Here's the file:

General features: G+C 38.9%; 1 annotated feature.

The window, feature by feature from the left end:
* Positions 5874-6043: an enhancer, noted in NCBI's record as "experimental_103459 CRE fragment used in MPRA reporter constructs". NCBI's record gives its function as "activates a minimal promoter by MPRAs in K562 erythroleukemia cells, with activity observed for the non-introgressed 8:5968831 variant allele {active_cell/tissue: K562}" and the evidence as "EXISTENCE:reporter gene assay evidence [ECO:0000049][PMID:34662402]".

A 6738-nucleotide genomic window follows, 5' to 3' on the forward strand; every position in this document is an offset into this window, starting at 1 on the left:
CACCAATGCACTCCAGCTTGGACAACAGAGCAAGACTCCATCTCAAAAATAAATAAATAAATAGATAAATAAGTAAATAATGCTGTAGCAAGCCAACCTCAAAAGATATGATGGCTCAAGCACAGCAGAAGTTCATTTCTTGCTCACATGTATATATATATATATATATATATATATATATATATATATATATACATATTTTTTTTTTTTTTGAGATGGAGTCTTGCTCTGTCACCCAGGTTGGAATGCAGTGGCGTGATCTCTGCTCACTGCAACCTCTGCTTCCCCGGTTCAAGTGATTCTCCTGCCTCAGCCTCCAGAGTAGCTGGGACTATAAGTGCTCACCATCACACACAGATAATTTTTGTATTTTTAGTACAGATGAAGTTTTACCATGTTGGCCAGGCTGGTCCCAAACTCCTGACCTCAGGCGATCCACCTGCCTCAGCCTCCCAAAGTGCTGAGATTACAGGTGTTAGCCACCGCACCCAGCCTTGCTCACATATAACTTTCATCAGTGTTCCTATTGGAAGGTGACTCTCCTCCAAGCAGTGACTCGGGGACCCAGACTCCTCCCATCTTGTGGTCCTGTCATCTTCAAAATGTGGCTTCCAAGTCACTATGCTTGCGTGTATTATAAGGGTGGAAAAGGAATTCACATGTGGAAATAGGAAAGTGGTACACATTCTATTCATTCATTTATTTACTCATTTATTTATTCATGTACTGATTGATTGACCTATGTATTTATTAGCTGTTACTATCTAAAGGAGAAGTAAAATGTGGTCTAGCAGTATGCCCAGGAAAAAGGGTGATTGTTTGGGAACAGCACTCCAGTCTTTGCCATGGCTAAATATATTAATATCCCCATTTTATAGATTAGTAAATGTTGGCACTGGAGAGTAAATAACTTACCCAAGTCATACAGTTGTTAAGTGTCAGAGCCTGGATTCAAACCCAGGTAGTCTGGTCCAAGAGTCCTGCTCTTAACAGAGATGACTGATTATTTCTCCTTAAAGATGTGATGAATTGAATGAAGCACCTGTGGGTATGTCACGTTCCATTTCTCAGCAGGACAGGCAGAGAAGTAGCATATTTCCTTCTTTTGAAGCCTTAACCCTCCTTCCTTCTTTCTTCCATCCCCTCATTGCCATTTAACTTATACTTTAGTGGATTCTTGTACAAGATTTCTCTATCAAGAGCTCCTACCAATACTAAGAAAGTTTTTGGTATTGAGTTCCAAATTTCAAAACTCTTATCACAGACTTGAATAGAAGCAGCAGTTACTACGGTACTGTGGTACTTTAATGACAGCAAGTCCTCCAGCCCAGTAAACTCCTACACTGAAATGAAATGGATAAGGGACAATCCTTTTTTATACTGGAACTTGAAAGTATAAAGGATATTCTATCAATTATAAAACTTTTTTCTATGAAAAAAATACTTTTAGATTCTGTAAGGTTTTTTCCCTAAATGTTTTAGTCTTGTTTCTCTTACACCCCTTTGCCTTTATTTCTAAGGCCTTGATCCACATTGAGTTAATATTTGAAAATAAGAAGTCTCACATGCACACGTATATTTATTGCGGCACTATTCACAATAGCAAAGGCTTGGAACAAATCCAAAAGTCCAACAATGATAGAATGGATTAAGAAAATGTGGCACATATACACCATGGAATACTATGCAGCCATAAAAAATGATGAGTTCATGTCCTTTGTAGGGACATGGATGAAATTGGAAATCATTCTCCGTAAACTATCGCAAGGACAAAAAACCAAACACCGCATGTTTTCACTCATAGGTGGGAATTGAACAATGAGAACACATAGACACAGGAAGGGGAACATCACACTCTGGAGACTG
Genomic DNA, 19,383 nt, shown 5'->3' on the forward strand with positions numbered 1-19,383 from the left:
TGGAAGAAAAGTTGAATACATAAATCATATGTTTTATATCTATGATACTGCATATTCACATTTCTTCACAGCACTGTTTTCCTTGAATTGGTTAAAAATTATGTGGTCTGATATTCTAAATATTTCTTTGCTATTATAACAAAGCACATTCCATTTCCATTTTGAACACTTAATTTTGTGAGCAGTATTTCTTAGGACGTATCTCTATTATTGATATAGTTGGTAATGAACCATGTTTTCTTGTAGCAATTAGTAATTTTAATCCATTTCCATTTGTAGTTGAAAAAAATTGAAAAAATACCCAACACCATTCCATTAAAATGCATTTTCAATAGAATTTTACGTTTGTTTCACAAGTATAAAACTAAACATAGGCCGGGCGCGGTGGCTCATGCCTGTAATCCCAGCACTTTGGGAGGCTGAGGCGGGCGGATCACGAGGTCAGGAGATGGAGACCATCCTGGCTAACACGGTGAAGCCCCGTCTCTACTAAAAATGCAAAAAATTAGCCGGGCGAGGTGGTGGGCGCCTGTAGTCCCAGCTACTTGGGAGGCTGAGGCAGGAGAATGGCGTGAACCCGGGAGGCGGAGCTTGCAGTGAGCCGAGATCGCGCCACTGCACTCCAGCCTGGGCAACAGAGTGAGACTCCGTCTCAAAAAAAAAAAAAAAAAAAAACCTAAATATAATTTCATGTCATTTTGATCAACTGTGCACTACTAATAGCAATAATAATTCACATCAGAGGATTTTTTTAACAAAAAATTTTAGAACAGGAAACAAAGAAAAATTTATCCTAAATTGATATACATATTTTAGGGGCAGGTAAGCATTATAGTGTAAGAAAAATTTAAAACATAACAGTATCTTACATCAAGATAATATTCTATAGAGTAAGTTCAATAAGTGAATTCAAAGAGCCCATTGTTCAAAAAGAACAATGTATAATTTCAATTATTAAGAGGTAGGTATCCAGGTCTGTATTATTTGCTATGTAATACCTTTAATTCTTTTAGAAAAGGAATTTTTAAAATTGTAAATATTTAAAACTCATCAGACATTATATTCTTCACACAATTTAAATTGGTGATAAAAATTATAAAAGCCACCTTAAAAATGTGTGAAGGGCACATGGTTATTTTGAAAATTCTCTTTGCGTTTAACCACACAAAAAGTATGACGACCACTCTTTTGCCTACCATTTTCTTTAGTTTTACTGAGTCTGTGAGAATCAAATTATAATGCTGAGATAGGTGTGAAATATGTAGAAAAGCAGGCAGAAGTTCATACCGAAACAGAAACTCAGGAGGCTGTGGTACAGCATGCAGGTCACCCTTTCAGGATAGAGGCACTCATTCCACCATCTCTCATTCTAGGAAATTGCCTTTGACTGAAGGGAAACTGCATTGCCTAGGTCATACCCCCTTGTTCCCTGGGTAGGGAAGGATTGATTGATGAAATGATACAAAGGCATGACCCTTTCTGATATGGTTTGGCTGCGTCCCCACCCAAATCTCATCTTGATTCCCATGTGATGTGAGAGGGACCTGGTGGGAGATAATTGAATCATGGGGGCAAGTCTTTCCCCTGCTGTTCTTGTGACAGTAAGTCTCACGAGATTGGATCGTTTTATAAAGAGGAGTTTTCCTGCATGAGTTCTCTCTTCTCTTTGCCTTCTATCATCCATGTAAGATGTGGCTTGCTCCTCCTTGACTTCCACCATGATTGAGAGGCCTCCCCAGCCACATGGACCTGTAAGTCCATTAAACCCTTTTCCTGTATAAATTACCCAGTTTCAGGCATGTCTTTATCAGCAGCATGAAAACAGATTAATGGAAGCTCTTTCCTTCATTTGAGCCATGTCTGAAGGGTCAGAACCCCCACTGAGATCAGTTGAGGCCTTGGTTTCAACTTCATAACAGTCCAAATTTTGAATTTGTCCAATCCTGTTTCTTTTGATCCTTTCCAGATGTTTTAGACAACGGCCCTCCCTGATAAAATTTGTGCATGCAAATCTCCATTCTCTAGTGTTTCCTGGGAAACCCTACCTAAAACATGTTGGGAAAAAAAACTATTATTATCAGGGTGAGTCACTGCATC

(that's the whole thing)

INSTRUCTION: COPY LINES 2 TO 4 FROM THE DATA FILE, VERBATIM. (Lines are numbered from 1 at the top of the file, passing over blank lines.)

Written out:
The window, feature by feature from the left end:
* Positions 5874-6043: an enhancer, noted in NCBI's record as "experimental_103459 CRE fragment used in MPRA reporter constructs". NCBI's record gives its function as "activates a minimal promoter by MPRAs in K562 erythroleukemia cells, with activity observed for the non-introgressed 8:5968831 variant allele {active_cell/tissue: K562}" and the evidence as "EXISTENCE:reporter gene assay evidence [ECO:0000049][PMID:34662402]".

A 6738-nucleotide genomic window follows, 5' to 3' on the forward strand; every position in this document is an offset into this window, starting at 1 on the left: